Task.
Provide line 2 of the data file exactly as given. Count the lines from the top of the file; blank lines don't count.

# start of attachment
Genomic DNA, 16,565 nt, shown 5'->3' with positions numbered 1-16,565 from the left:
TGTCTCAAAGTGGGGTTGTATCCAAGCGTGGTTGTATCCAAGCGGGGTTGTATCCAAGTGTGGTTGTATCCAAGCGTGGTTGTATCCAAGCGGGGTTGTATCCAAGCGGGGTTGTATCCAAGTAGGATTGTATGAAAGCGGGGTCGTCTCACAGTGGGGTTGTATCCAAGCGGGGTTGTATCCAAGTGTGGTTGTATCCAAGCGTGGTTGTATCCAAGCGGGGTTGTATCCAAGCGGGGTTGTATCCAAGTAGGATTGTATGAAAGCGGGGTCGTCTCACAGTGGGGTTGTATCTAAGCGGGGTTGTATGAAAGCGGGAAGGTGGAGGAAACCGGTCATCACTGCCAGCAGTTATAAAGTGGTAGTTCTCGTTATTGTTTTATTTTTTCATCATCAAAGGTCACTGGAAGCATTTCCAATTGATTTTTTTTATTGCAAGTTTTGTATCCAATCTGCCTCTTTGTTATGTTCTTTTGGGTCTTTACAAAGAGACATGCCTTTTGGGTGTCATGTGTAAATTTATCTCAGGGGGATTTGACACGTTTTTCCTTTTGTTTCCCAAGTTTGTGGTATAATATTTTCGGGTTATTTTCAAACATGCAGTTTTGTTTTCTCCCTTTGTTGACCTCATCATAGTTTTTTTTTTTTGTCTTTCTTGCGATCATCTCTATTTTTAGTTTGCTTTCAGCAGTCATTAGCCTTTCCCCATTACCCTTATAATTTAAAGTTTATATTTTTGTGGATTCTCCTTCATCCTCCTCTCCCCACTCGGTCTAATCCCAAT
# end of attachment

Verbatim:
TGTCTCAAAGTGGGGTTGTATCCAAGCGTGGTTGTATCCAAGCGGGGTTGTATCCAAGTGTGGTTGTATCCAAGCGTGGTTGTATCCAAGCGGGGTTGTATCCAAGCGGGGTTGTATCCAAGTAGGATTGTATGAAAGCGGGGTCGTCTCACAGTGGGGTTGTATCCAAGCGGGGTTGTATCCAAGTGTGGTTGTATCCAAGCGTGGTTGTATCCAAGCGGGGTTGTATCCAAGCGGGGTTGTATCCAAGTAGGATTGTATGAAAGCGGGGTCGTCTCACAGTGGGGTTGTATCTAAGCGGGGTTGTATGAAAGCGGGAAGGTGGAGGAAACCGGTCATCACTGCCAGCAGTTATAAAGTGGTAGTTCTCGTTATTGTTTTATTTTTTCATCATCAAAGGTCACTGGAAGCATTTCCAATTGATTTTTTTTATTGCAAGTTTTGTATCCAATCTGCCTCTTTGTTATGTTCTTTTGGGTCTTTACAAAGAGACATGCCTTTTGGGTGTCATGTGTAAATTTATCTCAGGGGGATTTGACACGTTTTTCCTTTTGTTTCCCAAGTTTGTGGTATAATATTTTCGGGTTATTTTCAAACATGCAGTTTTGTTTTCTCCCTTTGTTGACCTCATCATAGTTTTTTTTTTTTGTCTTTCTTGCGATCATCTCTATTTTTAGTTTGCTTTCAGCAGTCATTAGCCTTTCCCCATTACCCTTATAATTTAAAGTTTATATTTTTGTGGATTCTCCTTCATCCTCCTCTCCCCACTCGGTCTAATCCCAAT